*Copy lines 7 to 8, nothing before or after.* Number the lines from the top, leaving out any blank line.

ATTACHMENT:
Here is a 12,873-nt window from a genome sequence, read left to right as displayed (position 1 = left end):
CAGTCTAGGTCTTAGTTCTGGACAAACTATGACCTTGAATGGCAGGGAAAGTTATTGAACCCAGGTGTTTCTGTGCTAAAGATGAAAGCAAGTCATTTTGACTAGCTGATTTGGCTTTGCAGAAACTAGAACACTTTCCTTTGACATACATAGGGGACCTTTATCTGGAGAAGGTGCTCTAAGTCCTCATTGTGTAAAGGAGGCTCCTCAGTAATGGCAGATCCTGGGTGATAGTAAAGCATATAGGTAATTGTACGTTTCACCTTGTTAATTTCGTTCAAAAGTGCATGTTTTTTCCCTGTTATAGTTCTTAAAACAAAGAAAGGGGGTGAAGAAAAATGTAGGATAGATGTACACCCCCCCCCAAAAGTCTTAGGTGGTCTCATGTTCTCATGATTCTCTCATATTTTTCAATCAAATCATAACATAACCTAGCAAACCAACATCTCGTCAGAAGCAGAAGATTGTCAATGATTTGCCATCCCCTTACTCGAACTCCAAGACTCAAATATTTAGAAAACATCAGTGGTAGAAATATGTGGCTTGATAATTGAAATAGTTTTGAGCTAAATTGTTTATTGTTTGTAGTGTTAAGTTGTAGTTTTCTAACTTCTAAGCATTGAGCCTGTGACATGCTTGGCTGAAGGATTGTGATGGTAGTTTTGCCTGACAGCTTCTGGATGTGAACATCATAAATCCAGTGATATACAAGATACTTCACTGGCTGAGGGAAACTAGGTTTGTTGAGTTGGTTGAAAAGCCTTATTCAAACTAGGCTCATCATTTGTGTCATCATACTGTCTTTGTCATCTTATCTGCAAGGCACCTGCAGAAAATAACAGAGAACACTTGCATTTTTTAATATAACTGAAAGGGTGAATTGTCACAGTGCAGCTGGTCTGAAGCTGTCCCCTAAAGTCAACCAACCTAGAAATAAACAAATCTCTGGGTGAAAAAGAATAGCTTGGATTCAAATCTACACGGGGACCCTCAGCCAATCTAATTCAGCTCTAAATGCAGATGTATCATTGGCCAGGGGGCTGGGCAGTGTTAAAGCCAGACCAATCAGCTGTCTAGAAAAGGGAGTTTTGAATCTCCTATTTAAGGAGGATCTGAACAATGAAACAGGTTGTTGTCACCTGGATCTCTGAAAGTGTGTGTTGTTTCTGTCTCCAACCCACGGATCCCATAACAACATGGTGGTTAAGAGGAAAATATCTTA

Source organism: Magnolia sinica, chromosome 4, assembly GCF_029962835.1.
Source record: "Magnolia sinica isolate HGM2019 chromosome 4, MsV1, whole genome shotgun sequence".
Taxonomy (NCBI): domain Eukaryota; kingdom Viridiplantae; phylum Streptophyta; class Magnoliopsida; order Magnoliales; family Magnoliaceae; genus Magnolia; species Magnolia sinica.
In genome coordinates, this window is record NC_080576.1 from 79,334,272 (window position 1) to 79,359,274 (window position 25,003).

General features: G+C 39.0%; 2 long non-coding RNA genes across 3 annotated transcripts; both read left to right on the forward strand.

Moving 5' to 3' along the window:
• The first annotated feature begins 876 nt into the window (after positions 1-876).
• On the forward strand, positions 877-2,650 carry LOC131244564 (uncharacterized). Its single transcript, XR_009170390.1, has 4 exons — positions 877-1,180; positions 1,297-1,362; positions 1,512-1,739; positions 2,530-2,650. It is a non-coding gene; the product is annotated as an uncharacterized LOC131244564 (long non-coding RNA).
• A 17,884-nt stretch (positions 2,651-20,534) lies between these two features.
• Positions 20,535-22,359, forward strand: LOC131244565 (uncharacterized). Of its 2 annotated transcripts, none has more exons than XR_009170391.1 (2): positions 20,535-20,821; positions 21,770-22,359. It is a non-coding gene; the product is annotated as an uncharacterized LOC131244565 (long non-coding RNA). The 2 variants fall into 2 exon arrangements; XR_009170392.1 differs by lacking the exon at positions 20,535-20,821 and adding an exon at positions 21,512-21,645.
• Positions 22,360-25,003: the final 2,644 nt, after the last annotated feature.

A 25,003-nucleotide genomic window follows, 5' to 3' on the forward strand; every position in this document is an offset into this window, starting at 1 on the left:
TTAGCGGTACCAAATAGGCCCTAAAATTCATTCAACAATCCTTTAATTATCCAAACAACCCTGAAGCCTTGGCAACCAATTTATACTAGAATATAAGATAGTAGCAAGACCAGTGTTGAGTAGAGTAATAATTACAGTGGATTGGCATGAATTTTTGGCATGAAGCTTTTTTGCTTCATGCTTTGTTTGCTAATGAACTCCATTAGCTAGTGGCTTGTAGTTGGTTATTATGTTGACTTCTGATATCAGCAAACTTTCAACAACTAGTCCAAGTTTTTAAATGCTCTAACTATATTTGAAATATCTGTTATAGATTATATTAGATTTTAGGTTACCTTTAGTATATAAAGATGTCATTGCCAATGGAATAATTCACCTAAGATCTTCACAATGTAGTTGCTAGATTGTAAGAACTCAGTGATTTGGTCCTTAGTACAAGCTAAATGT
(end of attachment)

General features: G+C 39.0%; 2 long non-coding RNA genes across 3 annotated transcripts; both read left to right on the forward strand.

Moving 5' to 3' along the window: